If the problem isn’t the drain pan, the next step is to check the air filter. In order for your furnace to run properly, the air filter should be replaced on a regular basis. If this hasn’t been done, then a clogged air filter could automatically turn off your furnace for safety reasons.
Check your air filter and see how it looks. If it’s dirty, then this could be the cause of the problem. Replace the filter and see what happens. If your furnace begins working again, then this was the problem. If not, the issue is caused by something else, and you’ll need to move onto the next step.
Check the Blower Motor
The next part of your furnace to check for problems is the blower motor. This is quick and easy to do. All you need to do is go up to the little window on your furnace and see whether there is a green light in place. If you can see the light, this means that there isn’t a problem with the blower motor. However, if it’s not there or is doing odd things, it might be best to call in an expert.
Check the Pilot Light
If your furnace is ultra modern and doesn’t have a pilot light, you can skip this step. However, if your furnace does have a pilot light, this is an important step.
The pilot light on a furnace demonstrates that the gas or propane flow to it is working. If the light goes out, the flow of gas will stop, and so, the furnace will no longer work. To get the furnace working again, all you need to do is relight the pilot light – there should be a button for doing this on the exterior of the furnace. If you can’t find it, call in an electrician, and they should be able to fix the issue.
Check Gas/Propane Supply
If your furnace still isn’t working properly, the next step is to check the supply of gas or propane that your furnace is getting. The best method of doing this is checking another household appliance that uses gas, such as the cooker, for instance.
See whether your stove ignites, and you can tell whether it’s an isolated problem or something more serious. If your stove doesn’t light, call an expert immediately to come and look at your home’s gas supply and what’s going on.
If however, the gas in the rest of your home is working but not the supply to your furnace; this could be caused by something like a broken gas valve. Unless you know what you’re doing, it’s best to call in a professional to deal with this.
Check Ignitor Sensor
Last but not least, check your ignitor sensor. The ignitor sensor is the part of the furnace that tells your furnace whether there is a flame in there. It’s a safety feature that helps to ensure that your furnace only ignites when it’s safe to do so.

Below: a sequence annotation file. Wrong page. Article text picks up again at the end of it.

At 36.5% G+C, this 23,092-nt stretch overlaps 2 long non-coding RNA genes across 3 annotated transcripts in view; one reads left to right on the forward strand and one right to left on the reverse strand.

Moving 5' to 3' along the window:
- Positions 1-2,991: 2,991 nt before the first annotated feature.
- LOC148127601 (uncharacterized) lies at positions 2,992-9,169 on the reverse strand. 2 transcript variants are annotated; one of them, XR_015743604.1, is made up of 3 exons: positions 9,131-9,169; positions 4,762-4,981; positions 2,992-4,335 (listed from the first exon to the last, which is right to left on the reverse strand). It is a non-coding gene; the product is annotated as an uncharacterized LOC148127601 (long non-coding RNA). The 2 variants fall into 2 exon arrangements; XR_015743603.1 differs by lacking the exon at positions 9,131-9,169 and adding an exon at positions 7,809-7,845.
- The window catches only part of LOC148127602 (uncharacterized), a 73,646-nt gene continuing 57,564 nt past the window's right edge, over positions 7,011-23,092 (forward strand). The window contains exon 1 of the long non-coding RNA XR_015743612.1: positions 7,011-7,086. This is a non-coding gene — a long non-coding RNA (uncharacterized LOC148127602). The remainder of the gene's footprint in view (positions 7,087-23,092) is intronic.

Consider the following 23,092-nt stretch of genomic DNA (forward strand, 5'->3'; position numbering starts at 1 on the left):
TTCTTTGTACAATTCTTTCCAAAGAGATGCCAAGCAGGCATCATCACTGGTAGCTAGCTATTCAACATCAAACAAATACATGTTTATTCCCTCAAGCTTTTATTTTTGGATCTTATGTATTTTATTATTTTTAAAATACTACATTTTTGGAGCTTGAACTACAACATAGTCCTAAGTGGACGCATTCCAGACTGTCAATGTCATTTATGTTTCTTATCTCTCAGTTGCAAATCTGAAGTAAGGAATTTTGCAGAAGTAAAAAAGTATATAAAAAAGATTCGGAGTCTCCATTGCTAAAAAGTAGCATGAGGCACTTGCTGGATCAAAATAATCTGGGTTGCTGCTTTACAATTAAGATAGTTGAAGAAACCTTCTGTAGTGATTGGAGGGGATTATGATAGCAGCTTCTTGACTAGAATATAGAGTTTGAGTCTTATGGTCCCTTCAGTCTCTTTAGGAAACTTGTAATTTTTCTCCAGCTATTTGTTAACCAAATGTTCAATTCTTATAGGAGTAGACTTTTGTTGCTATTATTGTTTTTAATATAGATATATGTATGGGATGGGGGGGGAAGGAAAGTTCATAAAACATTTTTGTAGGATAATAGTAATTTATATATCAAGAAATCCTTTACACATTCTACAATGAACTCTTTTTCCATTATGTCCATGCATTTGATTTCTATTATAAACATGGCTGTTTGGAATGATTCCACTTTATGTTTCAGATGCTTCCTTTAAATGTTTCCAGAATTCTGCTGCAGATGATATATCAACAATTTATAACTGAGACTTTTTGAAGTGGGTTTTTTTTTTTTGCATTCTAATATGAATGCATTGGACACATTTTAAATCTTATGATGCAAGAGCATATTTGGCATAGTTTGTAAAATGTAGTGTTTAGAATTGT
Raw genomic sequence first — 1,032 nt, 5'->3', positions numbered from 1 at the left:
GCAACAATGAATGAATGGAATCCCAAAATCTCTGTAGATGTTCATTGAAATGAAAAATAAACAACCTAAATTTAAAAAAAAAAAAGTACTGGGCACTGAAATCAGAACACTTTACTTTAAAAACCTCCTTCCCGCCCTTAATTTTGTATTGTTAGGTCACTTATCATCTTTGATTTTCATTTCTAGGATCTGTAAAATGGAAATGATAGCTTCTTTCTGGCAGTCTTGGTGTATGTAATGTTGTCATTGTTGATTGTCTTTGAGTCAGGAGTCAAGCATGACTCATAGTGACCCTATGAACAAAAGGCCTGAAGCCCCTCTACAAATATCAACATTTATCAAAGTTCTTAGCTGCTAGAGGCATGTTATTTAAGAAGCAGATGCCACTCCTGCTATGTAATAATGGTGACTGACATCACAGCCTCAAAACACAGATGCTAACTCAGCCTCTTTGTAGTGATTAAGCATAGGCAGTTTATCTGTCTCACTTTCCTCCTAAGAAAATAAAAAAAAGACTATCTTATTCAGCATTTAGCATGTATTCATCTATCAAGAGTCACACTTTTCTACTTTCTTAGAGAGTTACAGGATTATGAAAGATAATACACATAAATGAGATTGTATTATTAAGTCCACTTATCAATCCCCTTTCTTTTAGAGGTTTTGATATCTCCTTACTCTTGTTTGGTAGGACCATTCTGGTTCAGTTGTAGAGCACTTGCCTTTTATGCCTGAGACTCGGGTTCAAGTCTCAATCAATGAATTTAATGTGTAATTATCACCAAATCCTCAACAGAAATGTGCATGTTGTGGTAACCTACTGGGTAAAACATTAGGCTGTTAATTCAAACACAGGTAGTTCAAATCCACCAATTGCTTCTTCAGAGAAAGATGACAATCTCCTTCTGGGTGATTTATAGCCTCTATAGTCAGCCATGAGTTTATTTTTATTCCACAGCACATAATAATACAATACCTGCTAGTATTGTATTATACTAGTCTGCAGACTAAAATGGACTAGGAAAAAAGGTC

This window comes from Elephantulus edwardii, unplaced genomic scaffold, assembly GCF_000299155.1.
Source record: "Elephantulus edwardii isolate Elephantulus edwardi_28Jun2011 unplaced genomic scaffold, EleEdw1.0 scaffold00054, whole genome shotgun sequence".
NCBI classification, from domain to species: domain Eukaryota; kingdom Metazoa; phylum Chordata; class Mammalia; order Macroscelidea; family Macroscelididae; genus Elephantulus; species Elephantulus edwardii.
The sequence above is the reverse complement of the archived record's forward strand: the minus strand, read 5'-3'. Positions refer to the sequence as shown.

How it works is that the ignition sensor tells the furnace when it senses a flame – unless a furnace has a flame, it won’t turn on. While, for the most part, the ignition sensor works well, over time it can get dirty. When this happens, it will no longer function properly. This means that it may not sense the flame, and so, the furnace won’t turn on. If this happens, the ignition sensor needs to be cleaned. Then, the furnace should begin working properly again.
Although not helpful now, in the future aim to get your furnace checked once a year. By scheduling maintenance checks, you can not only ensure that your furnace is in good condition, but also that it’s safe to use. Having your furnace checked over can help to prevent further problems and keep it running for longer.
When your furnace won’t turn on, and you don’t know what the cause of the problem is it can be frustrating and stressful. Especially if the weather is cold and you’re worried about the impact a lack of heat will have on your family and your home. However, it’s important to be patient and take the time to work out the problem by process of elimination. Remember, there are only so many different things it can be – it’s just a case of working through them to determine what the problem is being caused by. Once you’ve determined what the issue is, you can then have it fixed. Then, hopefully, your furnace will begin to work properly again. Providing your home with an adequate source of heating for the colder winter months.